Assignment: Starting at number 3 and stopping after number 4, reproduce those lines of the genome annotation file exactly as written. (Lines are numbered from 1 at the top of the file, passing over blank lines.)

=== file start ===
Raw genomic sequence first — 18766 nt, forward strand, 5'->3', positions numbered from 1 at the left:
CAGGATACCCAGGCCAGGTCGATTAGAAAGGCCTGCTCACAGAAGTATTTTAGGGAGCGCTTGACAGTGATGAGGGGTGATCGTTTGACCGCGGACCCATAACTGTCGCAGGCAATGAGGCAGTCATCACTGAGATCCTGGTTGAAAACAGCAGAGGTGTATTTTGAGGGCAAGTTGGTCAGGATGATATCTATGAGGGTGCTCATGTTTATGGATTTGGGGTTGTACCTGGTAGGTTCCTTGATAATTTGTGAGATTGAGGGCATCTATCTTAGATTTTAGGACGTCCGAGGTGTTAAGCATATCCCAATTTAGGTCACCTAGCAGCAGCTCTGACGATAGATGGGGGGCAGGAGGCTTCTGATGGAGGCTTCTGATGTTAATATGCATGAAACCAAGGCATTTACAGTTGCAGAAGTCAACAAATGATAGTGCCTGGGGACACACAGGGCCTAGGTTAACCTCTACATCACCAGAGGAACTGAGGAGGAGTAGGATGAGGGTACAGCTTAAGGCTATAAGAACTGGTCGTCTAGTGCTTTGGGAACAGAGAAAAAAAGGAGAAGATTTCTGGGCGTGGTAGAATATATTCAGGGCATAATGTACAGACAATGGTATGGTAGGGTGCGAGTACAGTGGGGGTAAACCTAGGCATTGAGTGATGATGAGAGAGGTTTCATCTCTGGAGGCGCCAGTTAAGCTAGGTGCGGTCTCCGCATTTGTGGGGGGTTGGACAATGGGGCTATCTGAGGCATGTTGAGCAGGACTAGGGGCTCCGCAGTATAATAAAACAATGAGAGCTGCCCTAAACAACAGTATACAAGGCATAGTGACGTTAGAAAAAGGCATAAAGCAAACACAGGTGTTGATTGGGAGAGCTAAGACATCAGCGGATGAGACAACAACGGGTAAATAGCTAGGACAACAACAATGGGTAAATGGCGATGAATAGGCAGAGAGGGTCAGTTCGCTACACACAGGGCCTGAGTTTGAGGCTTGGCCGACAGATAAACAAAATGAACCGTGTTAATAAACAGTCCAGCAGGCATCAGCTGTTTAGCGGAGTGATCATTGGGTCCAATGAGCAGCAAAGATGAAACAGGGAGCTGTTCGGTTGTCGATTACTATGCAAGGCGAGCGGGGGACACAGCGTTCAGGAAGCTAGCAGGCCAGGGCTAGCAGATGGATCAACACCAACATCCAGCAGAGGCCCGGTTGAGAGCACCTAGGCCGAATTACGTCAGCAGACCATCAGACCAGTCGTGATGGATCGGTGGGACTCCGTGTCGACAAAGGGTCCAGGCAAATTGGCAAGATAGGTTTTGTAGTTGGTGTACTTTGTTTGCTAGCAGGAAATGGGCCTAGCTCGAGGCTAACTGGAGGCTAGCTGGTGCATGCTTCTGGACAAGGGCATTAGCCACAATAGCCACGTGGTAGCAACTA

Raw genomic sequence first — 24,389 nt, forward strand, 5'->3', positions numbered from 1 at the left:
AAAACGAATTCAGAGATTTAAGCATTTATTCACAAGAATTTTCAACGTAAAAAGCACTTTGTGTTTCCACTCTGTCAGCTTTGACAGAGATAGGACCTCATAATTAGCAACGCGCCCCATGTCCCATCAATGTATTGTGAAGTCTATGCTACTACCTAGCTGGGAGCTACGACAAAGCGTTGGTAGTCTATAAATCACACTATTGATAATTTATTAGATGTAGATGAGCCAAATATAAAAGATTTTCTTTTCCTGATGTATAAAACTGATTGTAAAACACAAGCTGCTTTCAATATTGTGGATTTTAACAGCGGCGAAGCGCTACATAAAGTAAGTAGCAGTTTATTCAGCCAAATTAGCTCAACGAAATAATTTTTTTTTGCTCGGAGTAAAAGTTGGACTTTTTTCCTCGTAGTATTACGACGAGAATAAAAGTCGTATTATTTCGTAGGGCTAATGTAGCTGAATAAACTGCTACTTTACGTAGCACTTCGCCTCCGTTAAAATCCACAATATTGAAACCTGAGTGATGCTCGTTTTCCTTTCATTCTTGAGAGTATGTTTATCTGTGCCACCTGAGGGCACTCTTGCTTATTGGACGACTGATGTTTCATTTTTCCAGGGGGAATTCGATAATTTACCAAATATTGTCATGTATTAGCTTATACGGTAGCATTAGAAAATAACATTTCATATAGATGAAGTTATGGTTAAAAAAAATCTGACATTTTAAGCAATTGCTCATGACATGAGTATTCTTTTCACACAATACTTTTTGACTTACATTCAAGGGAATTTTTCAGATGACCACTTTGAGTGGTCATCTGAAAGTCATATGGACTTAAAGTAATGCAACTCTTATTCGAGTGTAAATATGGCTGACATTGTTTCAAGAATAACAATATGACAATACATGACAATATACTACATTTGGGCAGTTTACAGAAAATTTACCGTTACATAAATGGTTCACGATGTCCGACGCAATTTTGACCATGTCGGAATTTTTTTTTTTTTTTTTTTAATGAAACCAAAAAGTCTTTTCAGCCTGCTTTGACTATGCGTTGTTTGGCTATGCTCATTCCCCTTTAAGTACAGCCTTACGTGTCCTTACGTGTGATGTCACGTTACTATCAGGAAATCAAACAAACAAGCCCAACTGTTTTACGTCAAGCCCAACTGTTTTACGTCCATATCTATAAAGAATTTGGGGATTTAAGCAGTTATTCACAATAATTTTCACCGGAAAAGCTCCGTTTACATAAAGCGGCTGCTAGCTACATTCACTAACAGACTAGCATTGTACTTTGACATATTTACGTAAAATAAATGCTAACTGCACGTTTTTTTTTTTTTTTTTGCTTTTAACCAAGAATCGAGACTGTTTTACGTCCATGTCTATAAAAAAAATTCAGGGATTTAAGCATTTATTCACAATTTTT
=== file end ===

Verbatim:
Raw genomic sequence first — 24,389 nt, forward strand, 5'->3', positions numbered from 1 at the left:
AAAACGAATTCAGAGATTTAAGCATTTATTCACAAGAATTTTCAACGTAAAAAGCACTTTGTGTTTCCACTCTGTCAGCTTTGACAGAGATAGGACCTCATAATTAGCAACGCGCCCCATGTCCCATCAATGTATTGTGAAGTCTATGCTACTACCTAGCTGGGAGCTACGACAAAGCGTTGGTAGTCTATAAATCACACTATTGATAATTTATTAGATGTAGATGAGCCAAATATAAAAGATTTTCTTTTCCTGATGTATAAAACTGATTGTAAAACACAAGCTGCTTTCAATATTGTGGATTTTAACAGCGGCGAAGCGCTACATAAAGTAAGTAGCAGTTTATTCAGCCAAATTAGCTCAACGAAATAATTTTTTTTTGCTCGGAGTAAAAGTTGGACTTTTTTCCTCGTAGTATTACGACGAGAATAAAAGTCGTATTATTTCGTAGGGCTAATGTAGCTGAATAAACTGCTACTTTACGTAGCACTTCGCCTCCGTTAAAATCCACAATATTGAAACCTGAGTGATGCTCGTTTTCCTTTCATTCTTGAGAGTATGTTTATCTGTGCCACCTGAGGGCACTCTTGCTTATTGGACGACTGATGTTTCATTTTTCCAGGGGGAATTCGATAATTTACCAAATATTGTCATGTATTAGCTTATACGGTAGCATTAGAAAATAACATTTCATATAGATGAAGTTATGGTTAAAAAAAATCTGACATTTTAAGCAATTGCTCATGACATGAGTATTCTTTTCACACAATACTTTTTGACTTACATTCAAGGGAATTTTTCAGATGACCACTTTGAGTGGTCATCTGAAAGTCATATGGACTTAAAGTAATGCAACTCTTATTCGAGTGTAAATATGGCTGACATTGTTTCAAGAATAACAATATGACAATACATGACAATATACTACATTTGGGCAGTTTACAGAAAATTTACCGTTACATAAATGGTTCACGATGTCCGACGCAATTTTGACCATGTCGGAATTTTTTTTTTTTTTTTTTTAATGAAACCAAAAAGTCTTTTCAGCCTGCTTTGACTATGCGTTGTTTGGCTATGCTCATTCCCCTTTAAGTACAGCCTTACGTGTCCTTACGTGTGATGTCACGTTACTATCAGGAAATCAAACAAACAAGCCCAACTGTTTTACGTCAAGCCCAACTGTTTTACGTCCATATCTATAAAGAATTTGGGGATTTAAGCAGTTATTCACAATAATTTTCACCGGAAAAGCTCCGTTTACATAAAGCGGCTGCTAGCTACATTCACTAACAGACTAGCATTGTACTTTGACATATTTACGTAAAATAAATGCTAACTGCACGTTTTTTTTTTTTTTTTTGCTTTTAACCAAGAATCGAGACTGTTTTACGTCCATGTCTATAAAAAAAATTCAGGGATTTAAGCATTTATTCACAATTTTT